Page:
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Want medical care without quickly draining your fortune? Try Singapore or Hong Kong as your healthy havens.

The U.S. will cost you the most for treatment, both in absolute terms and relative to average incomes, while life expectancy of Americans — about 79 years — was exceeded by more than 25 countries and territories, according to an annual Bloomberg analysis in almost 200 economies.

A health-efficiency index was then created to rank those with average lifespans of at least 70 years, GDP per-capita exceeding $5,000 and a minimum population of 5 million.

Americans aren’t getting their medical money’s worth, according to each of the categories.

The U.S. had the second-highest per-capita spending on health care at $9,536. Switzerland’s average based on gross domestic product was $9,818. But that $282 supplement helped deliver an extra 4.2 years of life — with the average Swiss lifespan of almost 83.

READ MORE: U.S. Health system ranked among the least efficient in the world, before and during first year of Obamacare HERE, and HERE and HERE.

Compared to residents of the Czech Republic — which had an average life expectancy almost at parity with the U.S. — Americans spent more than double on health care relative to GDP, 16.8 percent versus 7.3 percent. Health spending is the U.S. is estimated to increase to 18 percent of GDP in the U.S., according to estimates from the Altarum Institute.

The latest reading of the Bloomberg index reflects the second full year of “Obamacare,” the short name for the U.S. Affordable Care Act, which expanded access to health insurance and provided payment subsidies starting on Jan. 1, 2014. The latest health-efficiency gauge used 2015 data, as that’s the most-recent for most economies from the World Health Organization.

That lag time also puts the spotlight on the U.K., which fell out of Europe’s top 10 in the health ranking based on 2015 data. The nation voted in favor of Brexit the following year, with costs and efficiency of the National Health Service a key issue for British voters.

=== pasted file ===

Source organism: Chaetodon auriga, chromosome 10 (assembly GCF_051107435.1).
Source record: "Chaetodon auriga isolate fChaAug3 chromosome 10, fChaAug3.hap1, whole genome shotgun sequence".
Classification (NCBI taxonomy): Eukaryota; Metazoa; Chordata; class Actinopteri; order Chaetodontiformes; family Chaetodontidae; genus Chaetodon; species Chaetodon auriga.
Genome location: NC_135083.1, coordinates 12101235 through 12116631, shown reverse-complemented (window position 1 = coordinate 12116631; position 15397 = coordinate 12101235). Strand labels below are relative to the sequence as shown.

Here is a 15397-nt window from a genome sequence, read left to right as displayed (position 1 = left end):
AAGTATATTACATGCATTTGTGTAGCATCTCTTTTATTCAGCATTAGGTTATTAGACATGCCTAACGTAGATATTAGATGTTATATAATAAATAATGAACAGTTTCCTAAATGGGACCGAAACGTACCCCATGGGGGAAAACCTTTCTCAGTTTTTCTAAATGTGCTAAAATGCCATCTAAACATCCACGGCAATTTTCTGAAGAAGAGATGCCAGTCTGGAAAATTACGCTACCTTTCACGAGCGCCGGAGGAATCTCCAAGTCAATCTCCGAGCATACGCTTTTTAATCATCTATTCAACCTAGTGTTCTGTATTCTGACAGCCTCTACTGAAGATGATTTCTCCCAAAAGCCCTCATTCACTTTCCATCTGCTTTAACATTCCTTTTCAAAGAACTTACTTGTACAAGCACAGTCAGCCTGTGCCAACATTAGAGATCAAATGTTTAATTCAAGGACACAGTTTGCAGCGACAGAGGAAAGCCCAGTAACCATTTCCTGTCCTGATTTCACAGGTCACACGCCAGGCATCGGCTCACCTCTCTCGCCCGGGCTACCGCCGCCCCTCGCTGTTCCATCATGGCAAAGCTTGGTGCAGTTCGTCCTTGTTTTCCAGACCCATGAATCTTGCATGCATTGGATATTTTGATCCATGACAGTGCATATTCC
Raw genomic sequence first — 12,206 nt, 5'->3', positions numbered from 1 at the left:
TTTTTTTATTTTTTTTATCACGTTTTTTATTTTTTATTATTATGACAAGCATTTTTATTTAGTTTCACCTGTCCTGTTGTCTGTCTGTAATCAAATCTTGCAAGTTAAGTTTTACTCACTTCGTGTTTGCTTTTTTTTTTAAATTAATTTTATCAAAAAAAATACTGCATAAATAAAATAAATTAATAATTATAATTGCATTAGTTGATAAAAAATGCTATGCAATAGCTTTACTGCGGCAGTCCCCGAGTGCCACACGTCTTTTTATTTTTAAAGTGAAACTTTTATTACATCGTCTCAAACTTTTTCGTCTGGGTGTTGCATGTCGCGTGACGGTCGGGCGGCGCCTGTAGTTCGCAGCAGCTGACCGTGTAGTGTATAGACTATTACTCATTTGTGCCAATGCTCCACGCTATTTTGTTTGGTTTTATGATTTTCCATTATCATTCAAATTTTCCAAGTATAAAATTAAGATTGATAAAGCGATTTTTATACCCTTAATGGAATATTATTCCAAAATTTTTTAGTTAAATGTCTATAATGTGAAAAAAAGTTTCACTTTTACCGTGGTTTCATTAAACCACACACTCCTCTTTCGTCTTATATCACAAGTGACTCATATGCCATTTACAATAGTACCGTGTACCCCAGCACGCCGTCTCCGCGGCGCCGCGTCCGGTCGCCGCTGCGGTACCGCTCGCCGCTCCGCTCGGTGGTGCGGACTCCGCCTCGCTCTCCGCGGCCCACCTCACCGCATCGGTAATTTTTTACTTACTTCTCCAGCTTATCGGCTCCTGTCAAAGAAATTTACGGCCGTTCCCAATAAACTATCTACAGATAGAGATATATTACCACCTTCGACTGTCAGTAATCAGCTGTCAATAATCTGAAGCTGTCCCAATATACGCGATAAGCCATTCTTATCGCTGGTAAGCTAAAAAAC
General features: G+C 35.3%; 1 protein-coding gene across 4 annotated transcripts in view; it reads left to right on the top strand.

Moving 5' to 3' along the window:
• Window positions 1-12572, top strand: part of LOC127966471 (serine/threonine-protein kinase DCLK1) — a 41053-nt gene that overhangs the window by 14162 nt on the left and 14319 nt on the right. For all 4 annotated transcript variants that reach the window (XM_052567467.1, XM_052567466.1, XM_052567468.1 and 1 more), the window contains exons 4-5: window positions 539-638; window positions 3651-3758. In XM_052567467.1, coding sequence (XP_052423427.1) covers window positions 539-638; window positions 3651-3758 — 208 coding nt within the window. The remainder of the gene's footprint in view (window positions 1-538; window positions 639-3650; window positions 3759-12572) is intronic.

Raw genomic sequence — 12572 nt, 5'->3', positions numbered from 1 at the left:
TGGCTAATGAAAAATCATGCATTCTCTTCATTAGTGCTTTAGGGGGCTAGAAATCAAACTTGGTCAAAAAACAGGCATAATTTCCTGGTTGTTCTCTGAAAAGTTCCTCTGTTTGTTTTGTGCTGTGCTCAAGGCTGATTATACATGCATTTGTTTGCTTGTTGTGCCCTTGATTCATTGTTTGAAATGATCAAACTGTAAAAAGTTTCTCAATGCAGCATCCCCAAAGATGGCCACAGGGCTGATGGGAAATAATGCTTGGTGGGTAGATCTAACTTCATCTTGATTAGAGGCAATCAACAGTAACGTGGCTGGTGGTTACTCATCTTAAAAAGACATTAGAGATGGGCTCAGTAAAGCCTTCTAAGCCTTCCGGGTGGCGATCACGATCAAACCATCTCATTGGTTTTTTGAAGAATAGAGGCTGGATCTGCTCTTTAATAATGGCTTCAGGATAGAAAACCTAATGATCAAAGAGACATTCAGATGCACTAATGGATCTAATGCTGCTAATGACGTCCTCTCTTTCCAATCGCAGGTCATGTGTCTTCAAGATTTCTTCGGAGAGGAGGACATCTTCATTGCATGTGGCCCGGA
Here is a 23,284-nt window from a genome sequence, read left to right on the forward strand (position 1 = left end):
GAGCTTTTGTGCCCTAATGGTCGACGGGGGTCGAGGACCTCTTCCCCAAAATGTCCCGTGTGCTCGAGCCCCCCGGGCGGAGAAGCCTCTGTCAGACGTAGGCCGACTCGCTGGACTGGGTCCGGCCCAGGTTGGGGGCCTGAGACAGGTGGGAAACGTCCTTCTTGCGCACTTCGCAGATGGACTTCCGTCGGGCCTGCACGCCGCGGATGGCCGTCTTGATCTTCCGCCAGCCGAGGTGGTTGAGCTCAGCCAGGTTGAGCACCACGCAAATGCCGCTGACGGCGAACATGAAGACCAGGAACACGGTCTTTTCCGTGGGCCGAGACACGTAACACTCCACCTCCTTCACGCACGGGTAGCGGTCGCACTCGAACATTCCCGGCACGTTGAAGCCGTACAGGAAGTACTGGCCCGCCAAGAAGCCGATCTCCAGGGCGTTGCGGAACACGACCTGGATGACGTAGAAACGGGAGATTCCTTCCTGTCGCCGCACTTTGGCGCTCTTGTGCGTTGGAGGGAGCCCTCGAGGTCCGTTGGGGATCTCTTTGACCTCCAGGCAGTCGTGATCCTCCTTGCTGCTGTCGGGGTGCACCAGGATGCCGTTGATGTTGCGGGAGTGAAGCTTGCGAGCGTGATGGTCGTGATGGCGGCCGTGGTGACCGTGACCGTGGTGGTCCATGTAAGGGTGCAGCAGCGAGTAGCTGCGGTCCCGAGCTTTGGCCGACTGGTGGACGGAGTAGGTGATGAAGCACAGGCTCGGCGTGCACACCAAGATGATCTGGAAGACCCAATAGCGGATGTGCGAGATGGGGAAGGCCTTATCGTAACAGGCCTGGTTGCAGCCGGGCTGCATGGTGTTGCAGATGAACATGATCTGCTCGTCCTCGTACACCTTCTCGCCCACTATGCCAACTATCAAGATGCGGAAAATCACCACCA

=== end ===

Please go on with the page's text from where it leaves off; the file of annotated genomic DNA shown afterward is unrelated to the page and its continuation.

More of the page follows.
Spain’s health system efficiency ranked third behind Hong Kong and Singapore, followed by that of Italy, which moved up two spots from a year earlier. Italy ranked as the world’s healthiest country in a separate Bloomberg gauge.

Thailand moved up 14 places to No. 27, the biggest annual improvement, as per-capita spending declined 40 percent to only $219, while life expectancy advanced to 75.1 years. Medical tourism industry is among Thailand’s fastest-growing industries.

Chile, highest-ranked from Latin America last year, tumbled 23 positions, out of the top 10 to 31st, well behind Mexico and Costa Rica. The Chilean government spent 28 basis points more on health expenditure relative to annual GDP, while longevity of its citizens fell more than two years.

Israel and the U.A.E. ranked highest among Middle East economies, with both remaining in the top 10 from last year’s survey.

Costa Rica, Ireland, Lebanon and New Zealand were added to the final index this year, having reached the population threshold — all now ranking among the top 25.

Rankings can change substantially year-over-year because of such things as recession, currency fluctuations and volatile spending patterns relative to the slow pace of improvement in life expectancy.